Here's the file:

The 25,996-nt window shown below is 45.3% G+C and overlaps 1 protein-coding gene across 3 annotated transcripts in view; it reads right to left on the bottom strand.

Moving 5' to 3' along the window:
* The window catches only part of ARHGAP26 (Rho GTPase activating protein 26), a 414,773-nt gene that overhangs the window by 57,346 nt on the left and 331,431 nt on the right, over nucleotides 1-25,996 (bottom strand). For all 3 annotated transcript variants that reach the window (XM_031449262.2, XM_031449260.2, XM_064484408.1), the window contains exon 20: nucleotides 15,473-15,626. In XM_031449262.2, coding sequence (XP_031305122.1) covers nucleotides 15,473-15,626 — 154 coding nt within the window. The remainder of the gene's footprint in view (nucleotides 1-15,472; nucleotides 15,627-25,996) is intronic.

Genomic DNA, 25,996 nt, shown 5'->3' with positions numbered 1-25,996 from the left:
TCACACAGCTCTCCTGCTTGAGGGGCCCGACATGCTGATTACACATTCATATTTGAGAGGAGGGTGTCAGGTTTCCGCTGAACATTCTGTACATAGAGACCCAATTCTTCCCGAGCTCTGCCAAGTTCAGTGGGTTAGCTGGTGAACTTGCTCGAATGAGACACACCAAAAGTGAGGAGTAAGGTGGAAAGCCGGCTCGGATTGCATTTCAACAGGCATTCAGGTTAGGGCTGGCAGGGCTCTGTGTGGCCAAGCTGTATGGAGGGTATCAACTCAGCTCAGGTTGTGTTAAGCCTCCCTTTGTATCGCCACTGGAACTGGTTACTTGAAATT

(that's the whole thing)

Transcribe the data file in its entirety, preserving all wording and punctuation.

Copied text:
The 25,996-nt window shown below is 45.3% G+C and overlaps 1 protein-coding gene across 3 annotated transcripts in view; it reads right to left on the bottom strand.

Moving 5' to 3' along the window:
* The window catches only part of ARHGAP26 (Rho GTPase activating protein 26), a 414,773-nt gene that overhangs the window by 57,346 nt on the left and 331,431 nt on the right, over nucleotides 1-25,996 (bottom strand). For all 3 annotated transcript variants that reach the window (XM_031449262.2, XM_031449260.2, XM_064484408.1), the window contains exon 20: nucleotides 15,473-15,626. In XM_031449262.2, coding sequence (XP_031305122.1) covers nucleotides 15,473-15,626 — 154 coding nt within the window. The remainder of the gene's footprint in view (nucleotides 1-15,472; nucleotides 15,627-25,996) is intronic.

Genomic DNA, 25,996 nt, shown 5'->3' with positions numbered 1-25,996 from the left:
TCACACAGCTCTCCTGCTTGAGGGGCCCGACATGCTGATTACACATTCATATTTGAGAGGAGGGTGTCAGGTTTCCGCTGAACATTCTGTACATAGAGACCCAATTCTTCCCGAGCTCTGCCAAGTTCAGTGGGTTAGCTGGTGAACTTGCTCGAATGAGACACACCAAAAGTGAGGAGTAAGGTGGAAAGCCGGCTCGGATTGCATTTCAACAGGCATTCAGGTTAGGGCTGGCAGGGCTCTGTGTGGCCAAGCTGTATGGAGGGTATCAACTCAGCTCAGGTTGTGTTAAGCCTCCCTTTGTATCGCCACTGGAACTGGTTACTTGAAATT